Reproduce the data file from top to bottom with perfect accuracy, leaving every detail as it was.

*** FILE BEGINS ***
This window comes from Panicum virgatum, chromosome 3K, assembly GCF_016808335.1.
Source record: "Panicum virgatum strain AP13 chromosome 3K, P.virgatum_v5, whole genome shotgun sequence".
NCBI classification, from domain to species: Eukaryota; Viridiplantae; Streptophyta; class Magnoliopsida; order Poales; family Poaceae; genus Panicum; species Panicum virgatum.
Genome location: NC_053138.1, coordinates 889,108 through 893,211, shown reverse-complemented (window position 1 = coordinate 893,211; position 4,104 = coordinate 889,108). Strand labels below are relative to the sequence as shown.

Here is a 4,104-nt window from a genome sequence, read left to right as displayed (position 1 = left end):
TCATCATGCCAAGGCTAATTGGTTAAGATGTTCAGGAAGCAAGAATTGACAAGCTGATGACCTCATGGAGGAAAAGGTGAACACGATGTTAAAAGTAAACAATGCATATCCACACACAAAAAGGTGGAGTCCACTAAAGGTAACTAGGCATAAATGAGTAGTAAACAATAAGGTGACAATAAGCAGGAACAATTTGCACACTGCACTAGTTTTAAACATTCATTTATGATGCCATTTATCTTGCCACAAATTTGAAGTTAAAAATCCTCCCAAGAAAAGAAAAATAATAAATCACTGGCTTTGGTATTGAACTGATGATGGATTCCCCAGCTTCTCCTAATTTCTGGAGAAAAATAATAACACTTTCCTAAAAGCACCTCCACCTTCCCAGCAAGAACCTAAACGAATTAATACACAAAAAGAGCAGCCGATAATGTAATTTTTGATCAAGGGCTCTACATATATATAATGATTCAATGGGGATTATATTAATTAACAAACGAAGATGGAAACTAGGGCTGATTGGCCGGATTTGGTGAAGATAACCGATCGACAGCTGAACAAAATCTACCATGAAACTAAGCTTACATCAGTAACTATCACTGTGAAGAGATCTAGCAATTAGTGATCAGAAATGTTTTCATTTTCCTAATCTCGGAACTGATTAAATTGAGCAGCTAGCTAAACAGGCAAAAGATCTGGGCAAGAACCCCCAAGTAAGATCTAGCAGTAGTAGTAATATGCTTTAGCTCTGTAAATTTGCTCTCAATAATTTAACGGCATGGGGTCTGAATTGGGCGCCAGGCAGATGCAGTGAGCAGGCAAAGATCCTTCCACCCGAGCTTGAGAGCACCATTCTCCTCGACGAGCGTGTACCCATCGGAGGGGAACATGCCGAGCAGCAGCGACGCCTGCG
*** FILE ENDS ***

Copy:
This window comes from Panicum virgatum, chromosome 3K, assembly GCF_016808335.1.
Source record: "Panicum virgatum strain AP13 chromosome 3K, P.virgatum_v5, whole genome shotgun sequence".
NCBI classification, from domain to species: Eukaryota; Viridiplantae; Streptophyta; class Magnoliopsida; order Poales; family Poaceae; genus Panicum; species Panicum virgatum.
Genome location: NC_053138.1, coordinates 889,108 through 893,211, shown reverse-complemented (window position 1 = coordinate 893,211; position 4,104 = coordinate 889,108). Strand labels below are relative to the sequence as shown.

Here is a 4,104-nt window from a genome sequence, read left to right as displayed (position 1 = left end):
TCATCATGCCAAGGCTAATTGGTTAAGATGTTCAGGAAGCAAGAATTGACAAGCTGATGACCTCATGGAGGAAAAGGTGAACACGATGTTAAAAGTAAACAATGCATATCCACACACAAAAAGGTGGAGTCCACTAAAGGTAACTAGGCATAAATGAGTAGTAAACAATAAGGTGACAATAAGCAGGAACAATTTGCACACTGCACTAGTTTTAAACATTCATTTATGATGCCATTTATCTTGCCACAAATTTGAAGTTAAAAATCCTCCCAAGAAAAGAAAAATAATAAATCACTGGCTTTGGTATTGAACTGATGATGGATTCCCCAGCTTCTCCTAATTTCTGGAGAAAAATAATAACACTTTCCTAAAAGCACCTCCACCTTCCCAGCAAGAACCTAAACGAATTAATACACAAAAAGAGCAGCCGATAATGTAATTTTTGATCAAGGGCTCTACATATATATAATGATTCAATGGGGATTATATTAATTAACAAACGAAGATGGAAACTAGGGCTGATTGGCCGGATTTGGTGAAGATAACCGATCGACAGCTGAACAAAATCTACCATGAAACTAAGCTTACATCAGTAACTATCACTGTGAAGAGATCTAGCAATTAGTGATCAGAAATGTTTTCATTTTCCTAATCTCGGAACTGATTAAATTGAGCAGCTAGCTAAACAGGCAAAAGATCTGGGCAAGAACCCCCAAGTAAGATCTAGCAGTAGTAGTAATATGCTTTAGCTCTGTAAATTTGCTCTCAATAATTTAACGGCATGGGGTCTGAATTGGGCGCCAGGCAGATGCAGTGAGCAGGCAAAGATCCTTCCACCCGAGCTTGAGAGCACCATTCTCCTCGACGAGCGTGTACCCATCGGAGGGGAACATGCCGAGCAGCAGCGACGCCTGCG